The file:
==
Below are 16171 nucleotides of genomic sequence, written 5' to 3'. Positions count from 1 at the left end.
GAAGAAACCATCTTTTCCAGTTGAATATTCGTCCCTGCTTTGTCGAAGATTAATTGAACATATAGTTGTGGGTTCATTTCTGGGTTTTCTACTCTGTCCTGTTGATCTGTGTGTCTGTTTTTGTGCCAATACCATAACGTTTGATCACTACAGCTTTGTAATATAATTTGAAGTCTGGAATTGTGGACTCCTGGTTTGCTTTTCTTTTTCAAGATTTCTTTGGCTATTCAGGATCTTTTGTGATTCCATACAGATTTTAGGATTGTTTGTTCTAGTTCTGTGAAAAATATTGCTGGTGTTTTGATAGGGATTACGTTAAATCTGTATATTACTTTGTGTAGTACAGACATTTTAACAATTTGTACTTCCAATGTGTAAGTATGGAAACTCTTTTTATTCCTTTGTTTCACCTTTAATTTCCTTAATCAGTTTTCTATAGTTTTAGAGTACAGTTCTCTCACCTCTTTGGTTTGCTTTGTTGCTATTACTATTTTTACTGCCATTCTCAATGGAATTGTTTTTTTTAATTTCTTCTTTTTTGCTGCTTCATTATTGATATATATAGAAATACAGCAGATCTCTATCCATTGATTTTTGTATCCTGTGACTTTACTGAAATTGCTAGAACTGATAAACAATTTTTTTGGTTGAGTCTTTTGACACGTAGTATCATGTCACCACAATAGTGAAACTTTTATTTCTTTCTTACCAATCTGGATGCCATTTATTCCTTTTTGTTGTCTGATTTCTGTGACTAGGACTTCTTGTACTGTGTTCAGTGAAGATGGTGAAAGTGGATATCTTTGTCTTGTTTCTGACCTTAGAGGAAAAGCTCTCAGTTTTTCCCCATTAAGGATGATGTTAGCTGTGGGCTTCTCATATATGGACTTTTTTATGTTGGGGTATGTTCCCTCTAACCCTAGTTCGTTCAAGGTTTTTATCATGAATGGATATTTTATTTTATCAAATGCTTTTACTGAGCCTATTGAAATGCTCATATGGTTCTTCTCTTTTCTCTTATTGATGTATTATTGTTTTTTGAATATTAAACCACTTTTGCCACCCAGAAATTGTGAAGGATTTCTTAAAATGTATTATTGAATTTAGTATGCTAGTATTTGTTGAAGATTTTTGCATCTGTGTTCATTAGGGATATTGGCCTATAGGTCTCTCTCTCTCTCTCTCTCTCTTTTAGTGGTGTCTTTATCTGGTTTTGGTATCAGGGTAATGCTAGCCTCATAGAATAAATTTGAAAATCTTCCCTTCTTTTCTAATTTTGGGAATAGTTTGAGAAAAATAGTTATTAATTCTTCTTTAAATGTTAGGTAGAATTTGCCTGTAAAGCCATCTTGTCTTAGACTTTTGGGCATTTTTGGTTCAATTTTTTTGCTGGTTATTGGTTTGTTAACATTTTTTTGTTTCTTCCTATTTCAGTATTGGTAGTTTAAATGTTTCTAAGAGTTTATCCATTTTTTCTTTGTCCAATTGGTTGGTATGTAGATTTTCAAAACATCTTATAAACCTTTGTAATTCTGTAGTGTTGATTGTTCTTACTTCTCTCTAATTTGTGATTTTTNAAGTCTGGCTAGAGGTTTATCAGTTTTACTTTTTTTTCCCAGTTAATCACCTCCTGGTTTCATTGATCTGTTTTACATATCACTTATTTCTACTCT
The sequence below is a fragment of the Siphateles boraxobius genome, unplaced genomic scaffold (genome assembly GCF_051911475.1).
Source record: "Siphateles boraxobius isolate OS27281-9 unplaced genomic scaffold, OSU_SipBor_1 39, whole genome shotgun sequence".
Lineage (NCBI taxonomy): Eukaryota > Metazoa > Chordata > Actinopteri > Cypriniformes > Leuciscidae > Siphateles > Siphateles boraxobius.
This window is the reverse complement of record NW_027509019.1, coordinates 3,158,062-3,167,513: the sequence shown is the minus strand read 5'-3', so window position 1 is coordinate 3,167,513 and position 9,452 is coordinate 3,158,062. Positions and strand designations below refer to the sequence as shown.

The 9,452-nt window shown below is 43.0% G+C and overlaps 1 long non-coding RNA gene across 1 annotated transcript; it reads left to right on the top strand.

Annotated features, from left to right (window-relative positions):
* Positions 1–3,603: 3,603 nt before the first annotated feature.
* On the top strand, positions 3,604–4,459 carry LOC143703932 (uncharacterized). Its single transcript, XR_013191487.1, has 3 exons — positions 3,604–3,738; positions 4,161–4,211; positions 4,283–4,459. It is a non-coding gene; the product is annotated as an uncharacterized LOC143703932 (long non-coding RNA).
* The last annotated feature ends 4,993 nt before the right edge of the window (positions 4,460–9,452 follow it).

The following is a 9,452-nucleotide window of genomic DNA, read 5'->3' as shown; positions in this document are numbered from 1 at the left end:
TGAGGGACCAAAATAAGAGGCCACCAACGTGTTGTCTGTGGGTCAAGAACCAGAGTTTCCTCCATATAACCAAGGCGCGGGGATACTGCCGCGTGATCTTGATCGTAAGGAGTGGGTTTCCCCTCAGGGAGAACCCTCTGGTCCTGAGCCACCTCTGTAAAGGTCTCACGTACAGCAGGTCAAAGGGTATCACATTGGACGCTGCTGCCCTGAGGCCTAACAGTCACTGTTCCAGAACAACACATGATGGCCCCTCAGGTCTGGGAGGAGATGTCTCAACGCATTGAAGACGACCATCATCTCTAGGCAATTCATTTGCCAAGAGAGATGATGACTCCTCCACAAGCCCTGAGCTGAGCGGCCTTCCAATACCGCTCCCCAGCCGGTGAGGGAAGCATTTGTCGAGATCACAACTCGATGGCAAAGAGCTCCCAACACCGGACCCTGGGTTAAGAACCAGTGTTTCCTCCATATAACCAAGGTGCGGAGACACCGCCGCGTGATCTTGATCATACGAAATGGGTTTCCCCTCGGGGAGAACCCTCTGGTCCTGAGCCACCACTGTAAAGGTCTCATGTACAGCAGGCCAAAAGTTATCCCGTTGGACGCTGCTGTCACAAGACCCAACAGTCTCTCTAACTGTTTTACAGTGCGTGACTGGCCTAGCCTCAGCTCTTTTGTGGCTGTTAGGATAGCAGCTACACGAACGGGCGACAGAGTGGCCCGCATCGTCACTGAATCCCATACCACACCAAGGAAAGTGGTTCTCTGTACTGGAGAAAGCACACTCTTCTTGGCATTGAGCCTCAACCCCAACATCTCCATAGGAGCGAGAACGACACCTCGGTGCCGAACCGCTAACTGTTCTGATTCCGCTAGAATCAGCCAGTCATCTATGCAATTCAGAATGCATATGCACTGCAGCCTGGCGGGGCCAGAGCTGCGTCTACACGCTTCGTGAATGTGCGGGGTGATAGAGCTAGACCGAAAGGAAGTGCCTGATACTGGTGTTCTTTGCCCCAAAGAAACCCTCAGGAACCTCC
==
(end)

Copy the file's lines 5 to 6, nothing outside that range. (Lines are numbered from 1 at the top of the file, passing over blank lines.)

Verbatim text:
Lineage (NCBI taxonomy): Eukaryota > Metazoa > Chordata > Actinopteri > Cypriniformes > Leuciscidae > Siphateles > Siphateles boraxobius.
This window is the reverse complement of record NW_027509019.1, coordinates 3,158,062-3,167,513: the sequence shown is the minus strand read 5'-3', so window position 1 is coordinate 3,167,513 and position 9,452 is coordinate 3,158,062. Positions and strand designations below refer to the sequence as shown.